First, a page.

If you are looking for other challenging faint targets you can
download the NMO Planning Tool from the website.

Stars are sorted by their current status, so you can skim the list for stars fainter than 13.5v
relatively easily.

Good luck and clear skies.


  In the last issue we called for observations of 9 blazars. We
received 203 total observations. Out of those, 55 were CCD. All of
the CCD observations were done with a filter. Way to go! Below is a
list of CCD observers ranked by how many observations they made of
the GTN blazars:

 Obs Rank   Who      What
     1      RSE     BL Lac, 3C 66A, Mark 41, Mark 501 & 2344+514
     2      MDA     BL Lac
     3      JM         3C 66A, Mark 501
     3      WDZ     BL Lac and 3C 66A
     5      OAR     3C 66A, Mark 501
     5      DIL     3C 66A
     5      SDY     BL Lac
     8      GBL     Mark 501, OI+158, 2344+514
     8      GMZ     BL Lac
    10      HDU        BL Lac
    10      RR         BL Lac
    10      MDW     BL Lac
    10      MMG     3C 66A

  This is a CCD publication, but visual monitoring is needed as
well. Thanks to visual observers MUY, KRB, PUJ, OJR, VJA, HUZ, GMZ,
SXN, STR, MGH, PYG, TDB, & SUI for their data.

  It's a good start but we need more so we can set an accurate
baseline for these stars (except BL Lac which seems to be well
covered for now). Please add these blazars to your program and
observe them once per week in CCDV and in R, Ic if you have the
appropriate filters.

  Also, CCD charts for 5 new blazars have been published. Please
observe these as well. Most of these are not well observed at all so
any new data will add to our knowledge of these objects' behavior!

    0106+22  S2 0109+22
    1746+09  OT 081
    1749+70  S4 1749+70
    1806+78  S5 1803+78
    2002-49  PKS2005-48

  We have *no* recent observations of those objects in our database.
This is a great opportunity to get in early!
  Nice & new charts for all these objects are available at:

  UV Per (UGSU) appears to be in outburst for the first time
since late December of 2000. So far there are no reports of this
being a superoutburst. However, in 1989 and 1996 UV Per
experienced an outburst followed by a superoutburst and then a
post superoutburst brightening resulting in 3 different light
curve peaks. So careful monitoring over the next 10 days is

 Please observe UV Per closely and report your observations to
the AAVSO as soon as possible. Get high quality and high resolution
data to look for superhumps that may signify a superoutburst.

 Charts of UV Per, revised in November of 2002 are available here:

 The f-chart has CCDV photometry from Arne Henden good for visual
and .1 mag CCDV use. For more accurate V & B photometry consult
Arne's DAT file:
  [link removed]

Light curves:

 Recent light curve:

 All 34,000+ observations (except fainter thans) dating back to 1933:

 Close up of light curve of last outburst:

Last CCD observation:
        UV PER     OCT 08.1243 <17.2   GKA   CCDV
Latest UV Per visual observations:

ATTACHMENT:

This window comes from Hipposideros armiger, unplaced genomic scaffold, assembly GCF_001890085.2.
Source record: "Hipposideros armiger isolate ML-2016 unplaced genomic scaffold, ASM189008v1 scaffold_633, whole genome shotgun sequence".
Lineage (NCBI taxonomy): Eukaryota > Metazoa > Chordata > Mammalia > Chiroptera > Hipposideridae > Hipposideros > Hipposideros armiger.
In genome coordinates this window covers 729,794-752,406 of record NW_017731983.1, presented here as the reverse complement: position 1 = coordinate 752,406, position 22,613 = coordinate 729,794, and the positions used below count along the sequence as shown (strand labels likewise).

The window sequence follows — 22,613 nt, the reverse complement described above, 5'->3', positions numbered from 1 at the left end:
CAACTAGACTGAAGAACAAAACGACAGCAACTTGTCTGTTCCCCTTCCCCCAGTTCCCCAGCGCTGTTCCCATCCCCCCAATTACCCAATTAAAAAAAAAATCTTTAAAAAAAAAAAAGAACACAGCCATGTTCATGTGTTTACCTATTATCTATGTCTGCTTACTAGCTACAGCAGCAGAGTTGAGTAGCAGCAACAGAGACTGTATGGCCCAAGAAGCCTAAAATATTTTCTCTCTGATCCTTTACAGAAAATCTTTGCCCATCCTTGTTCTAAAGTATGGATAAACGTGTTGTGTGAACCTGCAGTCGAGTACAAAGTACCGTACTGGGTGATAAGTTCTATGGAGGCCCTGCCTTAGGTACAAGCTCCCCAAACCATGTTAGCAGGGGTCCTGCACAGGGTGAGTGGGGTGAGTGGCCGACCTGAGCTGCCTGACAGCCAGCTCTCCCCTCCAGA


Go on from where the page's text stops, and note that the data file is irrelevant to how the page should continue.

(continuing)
UV PER       NOV 05.7361  11.7   MUY
        UV PER     NOV 05.8201  11.8   NDQ   
        UV PER     NOV 05.8632  11.6   GGU


  The last few CCD Views felt empty to me. While full of good and
useful information there was a hole in there. I think it was the lack
of CCD Points. So they're back, this time for good. I'll also give
you some insight into the super-secret-mega-formula that goes into
computing them.  Each observation is worth one point. But it can gain
points and fraction of points for a variety of things.

  + Observing stars mentioned in previous CCD Views, Special
    News Flashes or Alert Notices
  + Observing bulletin stars in need of more observing
    (points vary based on the need of data)
  + Observations reported with uncertainty ("Err:" field)
  + Transformed observations ("Transformed:" field)
  + Faint observations (points dependant on magnitude)
  + Observations done with a BVRcIc filter
  + Observations done within a few days of the full moon
  + Total number of objects observed
  + If your observer code is PAH you get a bonus of 10,000 points

  Eventually I'll start a column for running FY total and ranking.
Send any recommendations for point modification to

  REMINDER: CCD Points are *not* an official AAVSO report and carry
no weight at HQ. They are provided purely for fun and to start
barroom brawls at AAVSO meetings.

  Now without further adieu...

 Pts    Obs    Observer
 1042   1098   COO COOK, LEWIS M. (CONCORD,CA,USA)
 85    <10     GRL GRANSLO, BJORN H. (,NORWAY)

 These points reflect observations from October 1, 2003 (beginning
of the AAVSO fiscal year) until November 6, 2003. As before, we don't
include the observation totals of those with less then 10 observations
so as to avoid betraying the CCD Points formula!

     An archive of "CCD Views" is available at

     An archive of "Eyepiece Views," a similar newsletter intended for visual observers, is available at

 Good observing!

 Aaron Price, AAVSO Technical Assistant (PAH)
 Gary Walker, Chairman of the AAVSO CCD Committee (WGR)

Copyright 2003, American Association of Variable Star Observers